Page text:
Reference : Multiple Material Mesh Generation For Biomedical Applications
Scientific congresses and symposiums : Poster
Engineering, computing & technology : Multidisciplinary, general & others
http://hdl.handle.net/2268/78181
Multiple Material Mesh Generation For Biomedical Applications
English
[en] Generation de maillages multimatériaux pour la biomécanique
D'Otreppe, Vinciane mailto [Université de Liège - ULg > Département d'aérospatiale et mécanique > LTAS-Mécanique numérique non linéaire >]
Boman, Romain mailto [Université de Liège - ULg > Département d'aérospatiale et mécanique > LTAS-Mécanique numérique non linéaire >]
Ponthot, Jean-Philippe mailto [Université de Liège - ULg > Département d'aérospatiale et mécanique > LTAS-Mécanique numérique non linéaire >]
26-Nov-2010
pdf
No
No
National
National Committee on Biomedical Engineering - National Day
26/11/2010
Pascal Verdonck
Jean Delbeke
Marc Nyssen
Brussels
Belgium
[en] Biomechanics ; Mesh Generation ; Finite Element Method
[en] The finite element (FE) method is commonly used in biomedical applications for the simulation of the behaviour of biological structures. A key component in FE simulation is the creation of a finite element mesh. In medical applications, the meshes should be directly generated from the medical scans. Moreover, biological structures are usually composed of several inner regions that need to be separately segmented, labelled and meshed to be able to apply different material properties in the finite element model.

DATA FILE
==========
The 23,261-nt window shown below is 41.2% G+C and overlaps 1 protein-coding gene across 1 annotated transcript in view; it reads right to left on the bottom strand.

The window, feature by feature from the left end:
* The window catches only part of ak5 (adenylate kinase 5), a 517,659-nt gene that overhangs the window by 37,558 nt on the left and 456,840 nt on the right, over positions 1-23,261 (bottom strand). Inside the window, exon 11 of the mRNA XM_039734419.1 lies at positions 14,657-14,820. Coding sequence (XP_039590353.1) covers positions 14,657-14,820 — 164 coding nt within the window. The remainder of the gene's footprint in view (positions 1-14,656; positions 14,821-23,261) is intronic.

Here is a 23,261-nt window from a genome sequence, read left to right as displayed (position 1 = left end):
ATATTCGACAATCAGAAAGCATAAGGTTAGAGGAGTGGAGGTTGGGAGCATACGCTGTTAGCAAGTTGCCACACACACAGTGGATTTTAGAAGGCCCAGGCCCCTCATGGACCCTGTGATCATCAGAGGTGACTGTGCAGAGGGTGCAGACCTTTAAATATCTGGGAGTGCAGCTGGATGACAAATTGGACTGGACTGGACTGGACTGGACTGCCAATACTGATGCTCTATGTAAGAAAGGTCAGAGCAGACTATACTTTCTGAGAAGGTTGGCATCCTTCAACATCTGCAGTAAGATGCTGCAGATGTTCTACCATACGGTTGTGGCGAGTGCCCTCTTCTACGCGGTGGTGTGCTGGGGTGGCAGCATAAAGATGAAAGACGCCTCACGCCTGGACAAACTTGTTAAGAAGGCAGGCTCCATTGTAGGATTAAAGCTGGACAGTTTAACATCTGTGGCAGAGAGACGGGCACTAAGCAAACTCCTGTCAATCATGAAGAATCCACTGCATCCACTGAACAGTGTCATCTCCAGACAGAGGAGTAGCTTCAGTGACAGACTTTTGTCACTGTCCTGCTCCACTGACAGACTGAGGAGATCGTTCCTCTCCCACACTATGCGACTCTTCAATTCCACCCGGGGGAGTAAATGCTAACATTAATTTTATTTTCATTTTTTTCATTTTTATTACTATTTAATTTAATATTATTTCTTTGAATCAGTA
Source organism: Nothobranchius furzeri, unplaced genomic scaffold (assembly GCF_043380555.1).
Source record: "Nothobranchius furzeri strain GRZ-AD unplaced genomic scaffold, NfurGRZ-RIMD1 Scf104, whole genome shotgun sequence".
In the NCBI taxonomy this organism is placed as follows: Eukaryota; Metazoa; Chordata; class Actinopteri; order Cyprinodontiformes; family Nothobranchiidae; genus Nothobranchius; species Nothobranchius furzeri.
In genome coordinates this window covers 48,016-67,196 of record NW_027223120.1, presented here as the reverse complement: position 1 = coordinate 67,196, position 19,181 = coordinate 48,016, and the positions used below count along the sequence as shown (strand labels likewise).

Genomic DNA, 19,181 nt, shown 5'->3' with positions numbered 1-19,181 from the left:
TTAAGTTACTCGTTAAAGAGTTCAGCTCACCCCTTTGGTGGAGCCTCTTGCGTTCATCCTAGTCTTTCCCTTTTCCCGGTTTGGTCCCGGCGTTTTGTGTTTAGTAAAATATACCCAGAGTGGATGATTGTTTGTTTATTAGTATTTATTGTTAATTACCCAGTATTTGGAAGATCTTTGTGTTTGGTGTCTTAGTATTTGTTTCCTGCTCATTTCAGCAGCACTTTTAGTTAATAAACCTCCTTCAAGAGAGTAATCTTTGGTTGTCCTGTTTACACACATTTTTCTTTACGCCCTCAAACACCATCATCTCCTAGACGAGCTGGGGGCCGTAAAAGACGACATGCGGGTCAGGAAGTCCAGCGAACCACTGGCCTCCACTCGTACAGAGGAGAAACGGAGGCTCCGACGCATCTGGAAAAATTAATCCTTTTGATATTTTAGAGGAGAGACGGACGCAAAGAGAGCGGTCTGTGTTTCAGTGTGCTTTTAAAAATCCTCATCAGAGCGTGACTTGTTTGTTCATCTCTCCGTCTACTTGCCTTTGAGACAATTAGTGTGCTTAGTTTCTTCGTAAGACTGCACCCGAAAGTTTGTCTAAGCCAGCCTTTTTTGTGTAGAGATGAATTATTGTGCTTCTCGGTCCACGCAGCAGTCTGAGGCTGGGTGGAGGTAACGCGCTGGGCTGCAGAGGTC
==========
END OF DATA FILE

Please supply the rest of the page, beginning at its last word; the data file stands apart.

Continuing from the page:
A procedure to create surface meshes from a multi-valued volume data sets is proposed. Following properties are guaranteed: (1) The generated mesh consists of a set of non manifold triangle meshes that separate each connected component in the labelled data set. These interface meshes join each other consistently along their boundaries, i.e., no T junctions nor gaps may appear. (2) The surface mesh is a geometrically accurate representation of the data represented in the medical scans. However, it is not be tainted by the typical aliasing and staircase artifacts that are due to the discrete nature of the voxels.
Fonds de la Recherche Scientifique (Communauté française de Belgique) - F.R.S.-FNRS
Researchers ; Professionals
http://hdl.handle.net/2268/78181

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